Paternity Leave in the Middle East; Should Other Arab Countries Follow the UAE?
The United Arab Emirates has been on the forefront, leading the way towards gender equality in the region, and major steps have been taken with these new policies. It was announced yesterday that male workers in the UAE’s private sector shall now be granted paid paternity leave! Male workers will now get five paid working days to care for their child during the first six months of their child’s birth.
This is the first time that the UAE’s private-sector has been granted paid paternity leave. Previously the UAE did not require private sector companies to provide any kind of parental or paternity leave to male employees, although some companies included an allowance at their own discretion (for example, international companies that apply paternity leave across all the countries they operate in like Zomato).
The announcement was made after an amendment to the UAE labor law was approved by His Highness Sheikh Khalifa bin Zayed Al Nahyan on Sunday. The move, which is a first in the region, is considered to be strengthening the UAE’s position in gender balance and encourage work in the private sector. It also enhances its efforts to create a competitive model that supports the work environment in the private sector.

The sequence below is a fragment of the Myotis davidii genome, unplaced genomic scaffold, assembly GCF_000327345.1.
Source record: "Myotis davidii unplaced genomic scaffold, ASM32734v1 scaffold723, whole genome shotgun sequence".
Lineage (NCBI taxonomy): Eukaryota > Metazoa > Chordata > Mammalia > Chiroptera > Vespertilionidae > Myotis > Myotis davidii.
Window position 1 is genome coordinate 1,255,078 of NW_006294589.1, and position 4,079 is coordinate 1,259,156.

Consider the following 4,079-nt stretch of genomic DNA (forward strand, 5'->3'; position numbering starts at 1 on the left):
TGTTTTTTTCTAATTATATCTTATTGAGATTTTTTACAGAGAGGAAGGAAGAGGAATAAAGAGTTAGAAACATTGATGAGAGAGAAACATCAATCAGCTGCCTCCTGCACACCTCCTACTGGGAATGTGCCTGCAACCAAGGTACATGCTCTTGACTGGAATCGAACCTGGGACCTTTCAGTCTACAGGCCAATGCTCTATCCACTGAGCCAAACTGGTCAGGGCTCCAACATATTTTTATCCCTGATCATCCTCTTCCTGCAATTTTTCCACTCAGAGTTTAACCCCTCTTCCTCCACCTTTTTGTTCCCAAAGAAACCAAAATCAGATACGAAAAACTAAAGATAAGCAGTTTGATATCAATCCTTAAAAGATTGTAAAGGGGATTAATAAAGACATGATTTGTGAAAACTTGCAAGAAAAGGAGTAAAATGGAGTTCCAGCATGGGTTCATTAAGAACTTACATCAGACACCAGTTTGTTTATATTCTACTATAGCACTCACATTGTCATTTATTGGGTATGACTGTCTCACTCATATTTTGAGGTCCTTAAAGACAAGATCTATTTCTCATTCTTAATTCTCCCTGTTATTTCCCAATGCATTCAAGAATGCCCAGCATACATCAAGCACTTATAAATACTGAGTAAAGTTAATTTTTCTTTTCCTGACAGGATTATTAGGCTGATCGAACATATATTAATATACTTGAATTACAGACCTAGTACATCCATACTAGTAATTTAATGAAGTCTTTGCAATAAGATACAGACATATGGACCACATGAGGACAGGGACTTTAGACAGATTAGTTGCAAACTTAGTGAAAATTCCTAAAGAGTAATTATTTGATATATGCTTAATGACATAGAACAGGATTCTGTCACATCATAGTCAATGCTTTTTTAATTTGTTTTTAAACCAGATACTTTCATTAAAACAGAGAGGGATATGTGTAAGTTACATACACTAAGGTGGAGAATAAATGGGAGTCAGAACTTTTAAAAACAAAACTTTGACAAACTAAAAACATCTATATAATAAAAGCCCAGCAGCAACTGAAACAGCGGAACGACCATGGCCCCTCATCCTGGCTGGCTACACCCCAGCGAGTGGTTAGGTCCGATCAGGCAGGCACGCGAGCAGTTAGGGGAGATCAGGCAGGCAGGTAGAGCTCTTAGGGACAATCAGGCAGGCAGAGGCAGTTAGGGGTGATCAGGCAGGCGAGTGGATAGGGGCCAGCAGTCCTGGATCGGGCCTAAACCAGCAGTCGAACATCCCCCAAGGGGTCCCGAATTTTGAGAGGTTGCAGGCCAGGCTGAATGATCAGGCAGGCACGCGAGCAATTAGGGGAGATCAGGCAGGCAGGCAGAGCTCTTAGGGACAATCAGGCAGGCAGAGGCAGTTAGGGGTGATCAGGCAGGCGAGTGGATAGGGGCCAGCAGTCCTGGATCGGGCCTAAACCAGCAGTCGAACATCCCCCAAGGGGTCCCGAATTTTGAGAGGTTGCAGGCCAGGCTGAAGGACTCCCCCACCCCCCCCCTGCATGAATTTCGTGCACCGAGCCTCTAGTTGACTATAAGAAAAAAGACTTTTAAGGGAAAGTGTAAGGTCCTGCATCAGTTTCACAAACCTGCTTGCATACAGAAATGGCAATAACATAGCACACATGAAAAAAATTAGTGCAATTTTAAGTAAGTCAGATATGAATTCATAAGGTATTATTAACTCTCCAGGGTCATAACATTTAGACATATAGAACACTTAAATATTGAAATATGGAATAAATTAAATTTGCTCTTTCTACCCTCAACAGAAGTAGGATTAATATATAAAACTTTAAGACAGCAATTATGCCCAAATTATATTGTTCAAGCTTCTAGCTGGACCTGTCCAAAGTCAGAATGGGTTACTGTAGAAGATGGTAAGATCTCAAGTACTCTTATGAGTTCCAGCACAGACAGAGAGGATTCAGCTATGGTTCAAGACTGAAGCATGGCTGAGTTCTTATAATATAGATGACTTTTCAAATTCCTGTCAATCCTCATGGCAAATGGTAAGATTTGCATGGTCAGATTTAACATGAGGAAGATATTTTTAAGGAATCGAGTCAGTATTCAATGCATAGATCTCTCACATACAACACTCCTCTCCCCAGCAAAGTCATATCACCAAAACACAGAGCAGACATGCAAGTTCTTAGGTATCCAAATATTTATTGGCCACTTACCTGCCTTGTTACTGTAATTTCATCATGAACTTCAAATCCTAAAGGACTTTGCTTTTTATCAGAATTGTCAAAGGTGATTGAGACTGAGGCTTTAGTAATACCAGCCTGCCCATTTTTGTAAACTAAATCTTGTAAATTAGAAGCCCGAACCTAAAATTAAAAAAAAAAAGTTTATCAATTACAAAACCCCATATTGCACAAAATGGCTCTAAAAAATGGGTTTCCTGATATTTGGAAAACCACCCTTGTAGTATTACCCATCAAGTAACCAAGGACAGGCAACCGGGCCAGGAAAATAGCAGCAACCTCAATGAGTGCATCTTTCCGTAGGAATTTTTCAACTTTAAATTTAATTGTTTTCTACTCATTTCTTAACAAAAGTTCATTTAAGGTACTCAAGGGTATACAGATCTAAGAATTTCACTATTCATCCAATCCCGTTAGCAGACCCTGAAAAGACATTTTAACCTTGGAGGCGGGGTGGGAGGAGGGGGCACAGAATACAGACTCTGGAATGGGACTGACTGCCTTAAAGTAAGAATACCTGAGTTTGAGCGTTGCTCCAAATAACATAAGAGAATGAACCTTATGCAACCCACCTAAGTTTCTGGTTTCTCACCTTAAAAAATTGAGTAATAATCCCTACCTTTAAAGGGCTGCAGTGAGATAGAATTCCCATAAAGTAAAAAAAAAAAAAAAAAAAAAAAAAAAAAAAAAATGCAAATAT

According to Gulf News, this new amendment on paternity leave has been approved alongside a decree for equal pay for women, which states that “a female employee should be paid the exact or similar wage of the male employee if she is doing the same or similar work as a male employee.”
According to The National, Saudi Arabia’s labor law stipulates that men are entitled to three days of paid leave (but it is unclear if this also applies to private-sector workers), and Lebanon also offers three days of paid paternity leave but this is rarely followed. We hope to see more countries in the Arab world follow the UAE on this matter.